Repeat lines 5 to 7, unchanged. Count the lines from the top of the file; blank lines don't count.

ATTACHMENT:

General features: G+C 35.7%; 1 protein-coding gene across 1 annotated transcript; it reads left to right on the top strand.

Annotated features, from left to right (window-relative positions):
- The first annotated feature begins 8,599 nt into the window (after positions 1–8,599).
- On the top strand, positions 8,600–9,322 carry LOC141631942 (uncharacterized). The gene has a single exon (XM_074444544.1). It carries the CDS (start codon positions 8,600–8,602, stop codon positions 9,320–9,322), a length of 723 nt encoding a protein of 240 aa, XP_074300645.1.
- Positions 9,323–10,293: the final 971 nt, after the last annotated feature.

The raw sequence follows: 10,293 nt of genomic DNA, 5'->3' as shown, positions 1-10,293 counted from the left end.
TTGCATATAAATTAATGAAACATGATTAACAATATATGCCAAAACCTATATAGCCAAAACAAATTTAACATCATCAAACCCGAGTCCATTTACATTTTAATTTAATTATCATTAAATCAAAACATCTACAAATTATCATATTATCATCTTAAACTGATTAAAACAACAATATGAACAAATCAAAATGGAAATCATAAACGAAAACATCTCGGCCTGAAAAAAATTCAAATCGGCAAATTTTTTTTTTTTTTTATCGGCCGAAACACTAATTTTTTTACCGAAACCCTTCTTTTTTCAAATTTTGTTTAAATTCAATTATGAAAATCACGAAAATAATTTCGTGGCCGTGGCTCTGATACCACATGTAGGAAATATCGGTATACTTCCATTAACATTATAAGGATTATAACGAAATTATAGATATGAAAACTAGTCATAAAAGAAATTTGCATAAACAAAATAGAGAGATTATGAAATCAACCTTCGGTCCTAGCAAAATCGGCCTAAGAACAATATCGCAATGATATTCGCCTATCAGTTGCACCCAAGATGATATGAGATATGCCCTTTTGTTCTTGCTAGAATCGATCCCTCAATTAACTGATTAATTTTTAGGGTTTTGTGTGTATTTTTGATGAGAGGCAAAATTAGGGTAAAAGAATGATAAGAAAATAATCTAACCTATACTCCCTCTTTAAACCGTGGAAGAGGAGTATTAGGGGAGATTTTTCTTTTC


- Positions 9,323–10,293: the final 971 nt, after the last annotated feature.

The raw sequence follows: 10,293 nt of genomic DNA, 5'->3' as shown, positions 1-10,293 counted from the left end.
TTGCATATAAATTAATGAAACATGATTAACAATATATGCCAAAACCTATATAGCCAAAACAAATTTAACATCATCAAACCCGAGTCCATTTACATTTTAATTTAATTATCATTAAATCAAAACATCTACAAATTATCATATTATCATCTTAAACTGATTAAAACAACAATATGAACAAATCAAAATGGAAATCATAAACGAAAACATCTCGGCCTGAAAAAAATTCAAATCGGCAAATTTTTTTTTTTTTTTATCGGCCGAAACACTAATTTTTTTACCGAAACCCTTCTTTTTTCAAATTTTGTTTAAATTCAATTATGAAAATCACGAAAATAATTTCGTGGCCGTGGCTCTGATACCACATGTAGGAAATATCGGTATACTTCCATTAACATTATAAGGATTATAACGAAATTATAGATATGAAAACTAGTCATAAAAGAAATTTGCATAAACAAAATAGAGAGATTATGAAATCAACCTTCGGTCCTAGCAAAATCGGCCTAAGAACAATATCGCAATGATATTCGCCTATCAGTTGCACCCAAGATGATATGAGATATGCCCTTTTGTTCTTGCTAGAATCGATCCCTCAATTAACTGATTAATTTTTAGGGTTTTGTGTGTATTTTTGATGAGAGGCAAAATTAGGGTAAAAGAATGATAAGAAAATAATCTAACCTATACTCCCTCTTTAAACCGTGGAAGAGGAGTATTAGGGGAGATTTTTCTTTTC